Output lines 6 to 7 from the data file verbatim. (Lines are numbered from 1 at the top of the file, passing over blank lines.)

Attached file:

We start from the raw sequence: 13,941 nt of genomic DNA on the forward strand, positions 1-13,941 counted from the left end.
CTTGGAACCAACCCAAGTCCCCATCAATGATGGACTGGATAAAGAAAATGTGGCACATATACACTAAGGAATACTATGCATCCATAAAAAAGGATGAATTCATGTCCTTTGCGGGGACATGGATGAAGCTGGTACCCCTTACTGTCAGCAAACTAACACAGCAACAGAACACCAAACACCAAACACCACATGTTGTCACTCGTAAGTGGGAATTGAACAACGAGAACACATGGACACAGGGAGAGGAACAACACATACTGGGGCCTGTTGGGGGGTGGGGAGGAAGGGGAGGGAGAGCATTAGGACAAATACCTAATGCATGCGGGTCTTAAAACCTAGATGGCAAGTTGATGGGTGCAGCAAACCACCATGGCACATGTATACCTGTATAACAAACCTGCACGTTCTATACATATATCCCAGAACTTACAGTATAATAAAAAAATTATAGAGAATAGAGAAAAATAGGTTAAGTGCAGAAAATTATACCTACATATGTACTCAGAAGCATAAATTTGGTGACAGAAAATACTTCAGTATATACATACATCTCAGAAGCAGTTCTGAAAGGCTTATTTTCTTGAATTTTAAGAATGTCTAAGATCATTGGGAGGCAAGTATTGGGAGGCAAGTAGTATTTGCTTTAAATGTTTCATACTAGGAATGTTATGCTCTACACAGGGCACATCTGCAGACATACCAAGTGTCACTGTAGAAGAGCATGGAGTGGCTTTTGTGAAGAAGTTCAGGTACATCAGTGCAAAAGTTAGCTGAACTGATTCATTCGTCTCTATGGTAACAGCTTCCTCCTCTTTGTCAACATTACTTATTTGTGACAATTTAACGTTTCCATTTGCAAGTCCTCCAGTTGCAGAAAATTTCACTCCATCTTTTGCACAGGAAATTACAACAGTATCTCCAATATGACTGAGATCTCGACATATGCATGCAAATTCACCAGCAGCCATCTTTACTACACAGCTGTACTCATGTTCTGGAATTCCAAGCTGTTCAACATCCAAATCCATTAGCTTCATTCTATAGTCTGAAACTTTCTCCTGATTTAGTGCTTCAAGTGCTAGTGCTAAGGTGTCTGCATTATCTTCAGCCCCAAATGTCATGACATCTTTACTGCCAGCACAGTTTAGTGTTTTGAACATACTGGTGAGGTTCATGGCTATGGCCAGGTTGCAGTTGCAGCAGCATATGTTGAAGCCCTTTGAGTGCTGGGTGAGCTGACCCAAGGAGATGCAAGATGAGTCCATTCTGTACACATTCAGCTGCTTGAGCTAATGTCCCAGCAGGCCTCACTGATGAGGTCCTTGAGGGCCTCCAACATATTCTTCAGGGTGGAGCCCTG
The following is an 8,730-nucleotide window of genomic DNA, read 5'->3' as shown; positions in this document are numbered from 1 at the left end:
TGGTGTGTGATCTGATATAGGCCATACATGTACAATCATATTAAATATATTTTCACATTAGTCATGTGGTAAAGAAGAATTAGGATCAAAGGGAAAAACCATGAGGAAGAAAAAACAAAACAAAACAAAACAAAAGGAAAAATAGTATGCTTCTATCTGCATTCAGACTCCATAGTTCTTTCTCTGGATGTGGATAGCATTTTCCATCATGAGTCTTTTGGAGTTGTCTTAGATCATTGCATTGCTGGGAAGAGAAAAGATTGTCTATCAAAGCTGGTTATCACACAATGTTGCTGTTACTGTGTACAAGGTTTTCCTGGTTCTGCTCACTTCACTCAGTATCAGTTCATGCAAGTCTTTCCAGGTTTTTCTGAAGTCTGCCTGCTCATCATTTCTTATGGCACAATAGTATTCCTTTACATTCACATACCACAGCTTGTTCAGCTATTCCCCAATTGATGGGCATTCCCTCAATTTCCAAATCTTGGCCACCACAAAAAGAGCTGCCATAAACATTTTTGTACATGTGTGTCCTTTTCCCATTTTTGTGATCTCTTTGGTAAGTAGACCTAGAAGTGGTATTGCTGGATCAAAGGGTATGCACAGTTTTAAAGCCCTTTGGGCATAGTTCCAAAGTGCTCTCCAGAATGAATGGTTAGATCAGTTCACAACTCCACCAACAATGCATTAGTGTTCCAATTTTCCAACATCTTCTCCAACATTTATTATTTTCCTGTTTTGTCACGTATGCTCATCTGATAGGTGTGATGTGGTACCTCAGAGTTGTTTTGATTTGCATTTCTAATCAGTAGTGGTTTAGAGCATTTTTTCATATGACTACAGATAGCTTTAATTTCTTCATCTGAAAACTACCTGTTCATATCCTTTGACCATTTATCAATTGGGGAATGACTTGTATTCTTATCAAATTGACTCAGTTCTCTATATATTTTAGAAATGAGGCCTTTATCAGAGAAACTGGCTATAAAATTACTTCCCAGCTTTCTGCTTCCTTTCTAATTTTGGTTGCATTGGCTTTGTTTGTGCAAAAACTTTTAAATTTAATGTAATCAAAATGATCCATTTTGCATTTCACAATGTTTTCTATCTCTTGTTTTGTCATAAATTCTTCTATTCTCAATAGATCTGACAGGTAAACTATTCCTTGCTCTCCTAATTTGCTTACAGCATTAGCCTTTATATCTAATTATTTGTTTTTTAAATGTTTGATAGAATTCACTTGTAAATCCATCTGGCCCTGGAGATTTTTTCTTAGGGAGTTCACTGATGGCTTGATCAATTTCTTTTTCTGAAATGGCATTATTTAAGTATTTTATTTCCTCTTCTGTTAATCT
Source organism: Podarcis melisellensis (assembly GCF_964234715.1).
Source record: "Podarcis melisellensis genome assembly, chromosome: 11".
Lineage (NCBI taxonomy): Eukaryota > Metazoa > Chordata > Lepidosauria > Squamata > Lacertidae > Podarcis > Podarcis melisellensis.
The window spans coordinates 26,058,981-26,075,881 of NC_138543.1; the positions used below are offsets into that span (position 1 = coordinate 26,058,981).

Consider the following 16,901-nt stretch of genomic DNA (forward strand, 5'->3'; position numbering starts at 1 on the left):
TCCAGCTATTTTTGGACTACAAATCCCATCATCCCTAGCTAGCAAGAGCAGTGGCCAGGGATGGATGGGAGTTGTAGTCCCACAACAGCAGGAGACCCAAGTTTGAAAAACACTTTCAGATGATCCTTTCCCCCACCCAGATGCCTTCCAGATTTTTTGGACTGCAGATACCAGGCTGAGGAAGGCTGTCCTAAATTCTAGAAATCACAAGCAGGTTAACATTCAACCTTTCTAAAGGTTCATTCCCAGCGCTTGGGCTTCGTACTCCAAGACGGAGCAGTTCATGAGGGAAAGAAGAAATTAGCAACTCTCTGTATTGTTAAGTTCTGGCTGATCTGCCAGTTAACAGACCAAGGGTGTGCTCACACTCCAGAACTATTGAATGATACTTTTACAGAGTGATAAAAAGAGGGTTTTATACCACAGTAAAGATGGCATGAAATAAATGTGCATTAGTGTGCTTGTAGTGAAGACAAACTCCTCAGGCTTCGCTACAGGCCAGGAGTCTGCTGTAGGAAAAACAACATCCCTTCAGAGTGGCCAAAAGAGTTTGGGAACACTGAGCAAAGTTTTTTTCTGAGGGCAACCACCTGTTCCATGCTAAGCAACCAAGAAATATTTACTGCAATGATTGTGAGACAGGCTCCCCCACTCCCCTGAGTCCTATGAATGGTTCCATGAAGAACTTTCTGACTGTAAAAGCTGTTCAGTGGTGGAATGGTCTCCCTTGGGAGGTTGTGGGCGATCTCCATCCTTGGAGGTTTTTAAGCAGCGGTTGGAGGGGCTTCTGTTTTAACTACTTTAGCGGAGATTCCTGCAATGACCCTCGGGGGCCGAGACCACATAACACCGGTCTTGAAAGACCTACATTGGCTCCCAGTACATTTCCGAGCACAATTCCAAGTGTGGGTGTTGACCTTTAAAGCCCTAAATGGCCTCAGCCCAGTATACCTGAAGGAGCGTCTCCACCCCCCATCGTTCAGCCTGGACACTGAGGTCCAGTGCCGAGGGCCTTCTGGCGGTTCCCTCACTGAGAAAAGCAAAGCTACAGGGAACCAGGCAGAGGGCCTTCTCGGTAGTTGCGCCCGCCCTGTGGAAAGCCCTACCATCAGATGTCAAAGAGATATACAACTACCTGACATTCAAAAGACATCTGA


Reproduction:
Source record: "Podarcis melisellensis genome assembly, chromosome: 11".
Lineage (NCBI taxonomy): Eukaryota > Metazoa > Chordata > Lepidosauria > Squamata > Lacertidae > Podarcis > Podarcis melisellensis.